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John Adams

Title John Adams
Artist/Maker Daniel Chester French ( 1850   -   1931 )  
Date 1890
Medium Marble
Dimensions h. 31.25 x w. 28 x d. 18 in. (h. 79.4 x w. 71.1 x d. 45.7 cm)
Credit Line U.S. Senate Collection
Accession Number 22.00001.000

  • Object Description
  • This bust of the first U.S. vice president occupies a commanding place in the Senate Chamber. It sits almost directly above the rostrum used since 1859 by vice presidents while presiding over the Senate. Daniel Chester French was awarded the commission for the bust of John Adams in May 1886. The piece was modeled at French’s New York studio, pointed in Carrara, Italy, and finished in New York. It was placed in the Senate Chamber in 1890.

    When the Joint Committee on the Library originally authorized the Senate’s Vice Presidential Bust Collection in 1886, the first announced commissions honored five men: the three former vice presidents then living–-Chester A. Arthur, Hannibal Hamlin, and William A. Wheeler–-and the first two holders of the office–-Adams and Thomas Jefferson. Sculptors for the living vice presidents were selected based on the subjects’ suggestions; artists to represent Adams and Jefferson came from the sitters’ home states. French, although born in New Hampshire, had been raised in Massachusetts and initially trained there. He produced his first public work, the famous Minute Man, for the town of Concord.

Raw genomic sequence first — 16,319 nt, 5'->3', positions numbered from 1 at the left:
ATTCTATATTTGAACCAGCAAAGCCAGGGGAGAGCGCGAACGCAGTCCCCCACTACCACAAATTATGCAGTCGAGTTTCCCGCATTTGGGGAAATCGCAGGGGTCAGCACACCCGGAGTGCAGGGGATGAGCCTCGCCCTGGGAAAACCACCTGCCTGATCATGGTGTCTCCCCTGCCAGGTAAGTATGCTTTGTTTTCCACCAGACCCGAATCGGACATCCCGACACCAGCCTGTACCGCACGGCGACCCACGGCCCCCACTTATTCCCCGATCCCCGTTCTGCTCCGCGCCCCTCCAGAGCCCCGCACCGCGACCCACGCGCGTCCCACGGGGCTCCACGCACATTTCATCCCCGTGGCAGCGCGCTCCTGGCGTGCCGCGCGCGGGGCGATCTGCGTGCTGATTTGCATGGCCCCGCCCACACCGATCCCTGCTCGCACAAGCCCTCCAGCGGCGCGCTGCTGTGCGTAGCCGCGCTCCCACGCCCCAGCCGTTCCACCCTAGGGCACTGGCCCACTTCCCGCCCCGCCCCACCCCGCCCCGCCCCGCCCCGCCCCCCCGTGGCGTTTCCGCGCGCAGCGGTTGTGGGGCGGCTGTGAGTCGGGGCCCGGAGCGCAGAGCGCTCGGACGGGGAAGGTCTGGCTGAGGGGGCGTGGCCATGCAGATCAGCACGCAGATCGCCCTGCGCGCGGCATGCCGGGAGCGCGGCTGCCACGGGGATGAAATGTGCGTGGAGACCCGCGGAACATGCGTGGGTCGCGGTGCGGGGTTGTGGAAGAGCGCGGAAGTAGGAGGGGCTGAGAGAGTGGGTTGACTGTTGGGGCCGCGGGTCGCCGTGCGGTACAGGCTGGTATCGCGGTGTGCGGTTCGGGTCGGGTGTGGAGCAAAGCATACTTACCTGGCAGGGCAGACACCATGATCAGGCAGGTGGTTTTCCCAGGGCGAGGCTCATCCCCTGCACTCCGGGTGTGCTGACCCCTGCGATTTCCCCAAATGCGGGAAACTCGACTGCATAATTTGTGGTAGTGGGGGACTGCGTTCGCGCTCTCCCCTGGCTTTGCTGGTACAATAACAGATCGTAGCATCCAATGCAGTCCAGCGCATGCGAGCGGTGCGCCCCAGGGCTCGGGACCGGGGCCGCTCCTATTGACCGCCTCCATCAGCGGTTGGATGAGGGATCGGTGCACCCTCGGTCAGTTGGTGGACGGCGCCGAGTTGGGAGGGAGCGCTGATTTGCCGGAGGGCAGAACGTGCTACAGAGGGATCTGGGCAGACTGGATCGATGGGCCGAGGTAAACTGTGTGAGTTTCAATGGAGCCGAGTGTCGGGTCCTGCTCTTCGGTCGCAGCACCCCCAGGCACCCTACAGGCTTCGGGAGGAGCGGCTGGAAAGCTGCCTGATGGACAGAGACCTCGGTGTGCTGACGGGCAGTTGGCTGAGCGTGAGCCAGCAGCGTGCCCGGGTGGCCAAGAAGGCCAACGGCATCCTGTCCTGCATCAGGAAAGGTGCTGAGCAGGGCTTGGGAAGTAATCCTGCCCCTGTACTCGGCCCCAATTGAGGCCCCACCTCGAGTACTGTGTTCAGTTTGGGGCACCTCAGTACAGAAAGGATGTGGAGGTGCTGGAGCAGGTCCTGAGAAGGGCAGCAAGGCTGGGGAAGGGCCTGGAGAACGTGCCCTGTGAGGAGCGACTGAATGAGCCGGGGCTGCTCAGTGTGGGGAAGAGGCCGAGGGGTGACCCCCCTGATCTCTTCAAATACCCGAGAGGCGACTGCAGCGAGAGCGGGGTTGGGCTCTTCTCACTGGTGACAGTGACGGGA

French agreed to execute the bust of John Adams for the standard $800 fee that the Senate had determined. He worried, however, that the sum might not be adequate to attract other artists of note. He wrote to Architect of the Capitol Edward Clark, “I consider it an honor and worth a good deal to have a bust of mine in so important a position. I do not know how many sculptors you will find who will look at it in the same way.”